|Publication number||US8136152 B2|
|Application number||US 12/105,756|
|Publication date||Mar 13, 2012|
|Filing date||Apr 18, 2008|
|Priority date||Apr 4, 2002|
|Also published as||US7188365, US7448081, US7543332, US20030191963, US20070016947, US20070169187, US20080192930, US20120195429|
|Publication number||105756, 12105756, US 8136152 B2, US 8136152B2, US-B2-8136152, US8136152 B2, US8136152B2|
|Inventors||Joel Balissat, Claude Galand, Jean-Francois Le Pennec, Jean-Marie Sommerlatt|
|Original Assignee||Worcester Technologies Llc|
|Export Citation||BiBTeX, EndNote, RefMan|
|Patent Citations (70), Non-Patent Citations (5), Classifications (9), Legal Events (7)|
|External Links: USPTO, USPTO Assignment, Espacenet|
This application is a continuation of, claims priority to, and incorporates by reference herein in its entirety, U.S. patent application Ser. No. 11/703,020 now U.S. Pat. No. 7,543,332 filed 6 Feb. 2007, which claims priority to U.S. patent application Ser. No. 10/115,554 now U.S. Pat. No. 7,188,365, filed 4 Apr. 2002.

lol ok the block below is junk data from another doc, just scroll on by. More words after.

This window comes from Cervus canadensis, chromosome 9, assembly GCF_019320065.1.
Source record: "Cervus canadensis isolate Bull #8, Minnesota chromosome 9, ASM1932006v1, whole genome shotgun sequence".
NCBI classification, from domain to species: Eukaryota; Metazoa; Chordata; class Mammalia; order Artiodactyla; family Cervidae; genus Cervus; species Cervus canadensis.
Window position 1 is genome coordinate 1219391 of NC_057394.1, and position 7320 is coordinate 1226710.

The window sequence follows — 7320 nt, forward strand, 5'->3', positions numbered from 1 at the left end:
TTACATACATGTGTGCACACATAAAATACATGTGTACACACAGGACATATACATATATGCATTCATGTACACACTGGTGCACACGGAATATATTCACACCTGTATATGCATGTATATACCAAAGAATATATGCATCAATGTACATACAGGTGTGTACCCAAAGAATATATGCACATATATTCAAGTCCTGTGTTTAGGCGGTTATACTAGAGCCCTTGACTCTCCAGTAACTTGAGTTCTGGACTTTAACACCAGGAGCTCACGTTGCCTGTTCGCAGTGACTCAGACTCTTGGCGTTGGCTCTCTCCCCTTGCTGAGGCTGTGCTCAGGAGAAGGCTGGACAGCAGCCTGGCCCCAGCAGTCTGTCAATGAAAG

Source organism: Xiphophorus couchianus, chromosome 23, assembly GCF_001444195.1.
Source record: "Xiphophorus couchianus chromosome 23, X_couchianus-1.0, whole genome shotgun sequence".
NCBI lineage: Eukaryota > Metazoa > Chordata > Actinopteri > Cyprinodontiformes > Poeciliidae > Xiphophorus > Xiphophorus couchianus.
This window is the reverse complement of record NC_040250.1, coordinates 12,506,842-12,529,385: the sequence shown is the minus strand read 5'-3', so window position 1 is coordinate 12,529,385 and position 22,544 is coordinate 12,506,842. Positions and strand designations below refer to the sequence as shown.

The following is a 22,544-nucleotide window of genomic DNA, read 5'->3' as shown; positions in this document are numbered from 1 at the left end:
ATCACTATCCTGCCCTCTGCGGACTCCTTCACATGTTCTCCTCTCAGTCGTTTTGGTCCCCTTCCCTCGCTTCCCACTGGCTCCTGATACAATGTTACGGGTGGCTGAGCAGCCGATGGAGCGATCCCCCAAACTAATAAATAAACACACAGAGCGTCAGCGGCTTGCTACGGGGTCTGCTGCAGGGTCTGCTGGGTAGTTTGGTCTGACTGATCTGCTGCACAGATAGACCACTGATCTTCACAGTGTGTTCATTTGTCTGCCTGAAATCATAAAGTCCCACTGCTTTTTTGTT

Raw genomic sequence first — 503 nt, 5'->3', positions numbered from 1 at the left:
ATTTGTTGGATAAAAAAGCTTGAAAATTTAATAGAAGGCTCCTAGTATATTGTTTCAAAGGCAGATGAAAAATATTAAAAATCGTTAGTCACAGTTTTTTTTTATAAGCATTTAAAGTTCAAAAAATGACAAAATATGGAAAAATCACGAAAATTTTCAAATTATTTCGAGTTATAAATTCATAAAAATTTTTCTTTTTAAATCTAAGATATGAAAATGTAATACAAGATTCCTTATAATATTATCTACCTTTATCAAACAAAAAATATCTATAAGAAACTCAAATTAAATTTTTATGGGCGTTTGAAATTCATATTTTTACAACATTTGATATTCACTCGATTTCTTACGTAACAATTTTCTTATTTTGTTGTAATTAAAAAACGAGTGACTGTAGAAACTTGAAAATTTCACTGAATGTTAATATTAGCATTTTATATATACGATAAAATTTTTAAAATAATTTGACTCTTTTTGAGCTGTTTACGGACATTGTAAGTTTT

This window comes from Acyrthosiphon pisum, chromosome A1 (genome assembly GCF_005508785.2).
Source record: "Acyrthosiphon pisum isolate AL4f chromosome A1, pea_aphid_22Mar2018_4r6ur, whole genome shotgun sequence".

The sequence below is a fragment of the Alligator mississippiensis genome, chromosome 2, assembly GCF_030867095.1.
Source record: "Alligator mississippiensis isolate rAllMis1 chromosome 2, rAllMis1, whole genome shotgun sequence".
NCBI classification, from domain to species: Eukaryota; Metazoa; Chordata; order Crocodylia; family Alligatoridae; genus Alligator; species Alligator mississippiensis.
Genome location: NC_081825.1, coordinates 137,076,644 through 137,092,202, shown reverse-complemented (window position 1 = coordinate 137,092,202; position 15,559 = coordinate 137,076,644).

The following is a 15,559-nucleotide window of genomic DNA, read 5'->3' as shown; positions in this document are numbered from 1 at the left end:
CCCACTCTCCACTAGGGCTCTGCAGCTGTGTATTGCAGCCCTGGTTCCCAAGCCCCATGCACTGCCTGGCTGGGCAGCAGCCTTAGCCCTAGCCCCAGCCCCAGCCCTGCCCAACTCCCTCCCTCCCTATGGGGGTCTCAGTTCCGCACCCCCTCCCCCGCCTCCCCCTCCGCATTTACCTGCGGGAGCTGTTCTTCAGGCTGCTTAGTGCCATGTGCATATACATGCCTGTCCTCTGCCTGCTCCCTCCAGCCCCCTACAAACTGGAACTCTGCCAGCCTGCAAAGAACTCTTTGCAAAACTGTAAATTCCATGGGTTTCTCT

1. Field of the Invention
The present invention relates to the formation and use of secure network connections. More specifically, the present invention relates to safely scanning network connections without sacrificing user privacy.
2. Description of the Related Art
Computer networks, and in particular Wide Area Networks (WANs) such as the Internet, provide opportunities for the misuse and abuse of communications traveling thereover. For example, two users communicating via the WAN may have their communications intercepted and/or altered. Also, it is possible for one user to misrepresent his or her identity to another user. As a final example, a user may utilize network resources and communications to disrupt all or part of the network.